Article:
Directed by Paul Weitz, starring Dennis Quaid, Topher Grace, Scarlett Johansson, David Paymer, Marg Helgenberger, Clark Gregg and Philip Baker Hall.
Dan Foreman (Quaid) has spent over 20 years working at the magazine Sports America, rising to head of ad sales and now reaching a crossroads in his life. Several of them. He's 51, his wife Ann is pregnant, his daughter Alex (Johansson) is moving out to college, he needs a second mortgage and Sports America's parent company has just been bought out.
Enter Carter Duryea (Grace) - Dan's new boss. He's 26, his marriage is on the skids, he's way out of his depth and he needs to get the revenues up or get the staff down, preferably both. What could come between these men other than attitude, experience and personality? Try Alex.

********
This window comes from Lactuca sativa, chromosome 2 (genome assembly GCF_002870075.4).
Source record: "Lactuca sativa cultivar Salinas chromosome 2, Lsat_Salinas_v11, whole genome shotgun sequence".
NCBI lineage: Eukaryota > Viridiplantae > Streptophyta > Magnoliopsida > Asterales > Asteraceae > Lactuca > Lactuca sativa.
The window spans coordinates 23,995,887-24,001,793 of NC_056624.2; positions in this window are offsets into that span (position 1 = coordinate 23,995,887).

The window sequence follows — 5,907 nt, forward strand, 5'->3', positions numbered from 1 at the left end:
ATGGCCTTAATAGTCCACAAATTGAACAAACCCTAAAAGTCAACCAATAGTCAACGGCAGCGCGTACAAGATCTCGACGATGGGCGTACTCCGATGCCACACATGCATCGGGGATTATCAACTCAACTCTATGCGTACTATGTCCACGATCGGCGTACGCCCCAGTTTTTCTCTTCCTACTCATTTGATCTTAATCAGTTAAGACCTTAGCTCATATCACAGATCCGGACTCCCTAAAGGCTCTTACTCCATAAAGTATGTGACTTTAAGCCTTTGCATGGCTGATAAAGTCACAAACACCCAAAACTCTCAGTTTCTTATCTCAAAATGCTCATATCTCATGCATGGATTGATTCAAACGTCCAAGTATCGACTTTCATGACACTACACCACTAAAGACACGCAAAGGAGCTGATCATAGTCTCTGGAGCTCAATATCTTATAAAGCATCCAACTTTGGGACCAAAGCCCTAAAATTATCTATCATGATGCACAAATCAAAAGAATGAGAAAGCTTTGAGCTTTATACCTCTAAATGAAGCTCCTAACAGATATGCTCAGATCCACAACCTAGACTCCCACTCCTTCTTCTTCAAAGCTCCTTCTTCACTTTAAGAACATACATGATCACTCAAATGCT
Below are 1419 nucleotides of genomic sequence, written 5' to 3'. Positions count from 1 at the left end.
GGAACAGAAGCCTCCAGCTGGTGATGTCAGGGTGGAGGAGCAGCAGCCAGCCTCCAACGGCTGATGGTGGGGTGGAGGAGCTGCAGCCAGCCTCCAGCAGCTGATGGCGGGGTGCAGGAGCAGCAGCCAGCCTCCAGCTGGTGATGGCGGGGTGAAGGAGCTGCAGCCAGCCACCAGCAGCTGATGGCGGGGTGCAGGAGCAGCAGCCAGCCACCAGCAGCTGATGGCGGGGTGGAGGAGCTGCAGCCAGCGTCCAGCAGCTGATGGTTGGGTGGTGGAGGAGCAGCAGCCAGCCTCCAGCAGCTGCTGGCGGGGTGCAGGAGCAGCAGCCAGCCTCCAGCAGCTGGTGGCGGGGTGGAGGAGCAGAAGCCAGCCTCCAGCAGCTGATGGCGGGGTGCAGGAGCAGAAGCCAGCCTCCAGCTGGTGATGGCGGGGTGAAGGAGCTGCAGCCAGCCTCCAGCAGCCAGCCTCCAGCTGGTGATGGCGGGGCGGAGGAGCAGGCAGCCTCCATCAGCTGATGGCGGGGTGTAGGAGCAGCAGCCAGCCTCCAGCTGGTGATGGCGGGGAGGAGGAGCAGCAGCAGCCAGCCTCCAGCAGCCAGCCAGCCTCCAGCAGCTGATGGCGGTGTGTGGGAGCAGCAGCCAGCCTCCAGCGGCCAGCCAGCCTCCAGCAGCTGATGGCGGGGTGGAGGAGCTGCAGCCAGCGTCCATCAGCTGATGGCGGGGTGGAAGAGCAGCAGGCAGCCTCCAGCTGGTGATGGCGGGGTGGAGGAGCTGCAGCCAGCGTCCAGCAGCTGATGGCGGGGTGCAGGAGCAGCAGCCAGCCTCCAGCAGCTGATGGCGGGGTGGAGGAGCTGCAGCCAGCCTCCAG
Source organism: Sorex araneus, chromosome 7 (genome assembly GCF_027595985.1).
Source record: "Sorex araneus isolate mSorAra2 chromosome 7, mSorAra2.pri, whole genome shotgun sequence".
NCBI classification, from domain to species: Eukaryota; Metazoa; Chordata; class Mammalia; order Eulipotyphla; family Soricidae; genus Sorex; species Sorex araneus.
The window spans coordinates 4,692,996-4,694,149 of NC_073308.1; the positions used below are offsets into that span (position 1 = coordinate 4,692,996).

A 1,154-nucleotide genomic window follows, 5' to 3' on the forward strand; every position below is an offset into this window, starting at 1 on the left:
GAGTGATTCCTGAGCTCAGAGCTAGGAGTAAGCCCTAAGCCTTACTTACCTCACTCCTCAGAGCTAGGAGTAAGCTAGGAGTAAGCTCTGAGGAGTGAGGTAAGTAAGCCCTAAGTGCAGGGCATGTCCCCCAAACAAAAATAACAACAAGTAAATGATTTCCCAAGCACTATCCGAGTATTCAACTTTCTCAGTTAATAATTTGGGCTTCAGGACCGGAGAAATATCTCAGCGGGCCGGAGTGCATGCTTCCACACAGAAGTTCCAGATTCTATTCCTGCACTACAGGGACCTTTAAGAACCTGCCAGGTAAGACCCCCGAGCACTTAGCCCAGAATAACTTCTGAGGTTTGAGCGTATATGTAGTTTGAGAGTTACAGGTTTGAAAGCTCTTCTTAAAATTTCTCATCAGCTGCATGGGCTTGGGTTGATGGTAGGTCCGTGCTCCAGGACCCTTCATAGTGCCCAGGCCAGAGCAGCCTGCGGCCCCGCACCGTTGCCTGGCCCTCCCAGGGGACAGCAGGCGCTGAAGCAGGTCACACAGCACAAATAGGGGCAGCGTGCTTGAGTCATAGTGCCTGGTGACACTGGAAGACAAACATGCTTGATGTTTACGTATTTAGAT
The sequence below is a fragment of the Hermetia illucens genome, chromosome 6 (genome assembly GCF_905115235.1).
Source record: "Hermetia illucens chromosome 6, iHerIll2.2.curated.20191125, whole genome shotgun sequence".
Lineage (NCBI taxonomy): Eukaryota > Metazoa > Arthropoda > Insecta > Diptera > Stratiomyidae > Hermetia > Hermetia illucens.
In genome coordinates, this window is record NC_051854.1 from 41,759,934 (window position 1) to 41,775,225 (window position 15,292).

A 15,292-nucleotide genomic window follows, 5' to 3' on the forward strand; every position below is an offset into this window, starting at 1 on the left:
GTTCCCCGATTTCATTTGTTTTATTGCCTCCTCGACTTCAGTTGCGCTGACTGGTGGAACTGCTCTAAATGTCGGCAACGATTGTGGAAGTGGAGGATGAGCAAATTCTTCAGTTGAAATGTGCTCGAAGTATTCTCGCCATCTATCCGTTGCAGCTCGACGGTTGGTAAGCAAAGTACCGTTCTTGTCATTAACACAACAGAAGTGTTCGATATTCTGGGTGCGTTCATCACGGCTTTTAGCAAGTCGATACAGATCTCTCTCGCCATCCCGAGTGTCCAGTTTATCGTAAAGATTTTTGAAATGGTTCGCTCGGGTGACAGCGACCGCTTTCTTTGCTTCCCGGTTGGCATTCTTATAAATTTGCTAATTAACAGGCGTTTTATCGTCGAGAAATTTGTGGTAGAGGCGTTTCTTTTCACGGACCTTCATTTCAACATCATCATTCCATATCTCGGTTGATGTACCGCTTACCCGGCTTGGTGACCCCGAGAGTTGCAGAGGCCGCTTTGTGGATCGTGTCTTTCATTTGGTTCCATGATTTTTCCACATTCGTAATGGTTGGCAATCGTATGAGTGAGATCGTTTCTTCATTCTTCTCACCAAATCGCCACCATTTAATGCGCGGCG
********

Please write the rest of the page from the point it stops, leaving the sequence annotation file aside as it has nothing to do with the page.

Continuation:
Writer-director Paul Weitz and his brother Chris showed they could do grown-up as well as juvenile when they followed 'American Pie' with their adaptation of Nick Hornby's 'About a Boy', a film that turned out to be more entertaining than the book. Now Paul Weitz has decided to tackle the surrogate father-son dynamic American-style, in a film that doesn't try to play it totally for laughs but doesn't tug hard enough on the heartstrings either.
The main problem is that Weitz's script is sometimes a little too flat and gentle for the talent he has at his disposal. The plot is so well sign posted that there's no danger of any character getting too lost along the way and with singer-songwriters doused all over the soundtrack, you're never left in any doubt about what you should be feeling at any particular time. There's no song called 'Mildly Entertained, But a Little Bored', if there was you'd be able to hum it by the end.
Far worse has been made in the name of box office, but far more memorable too.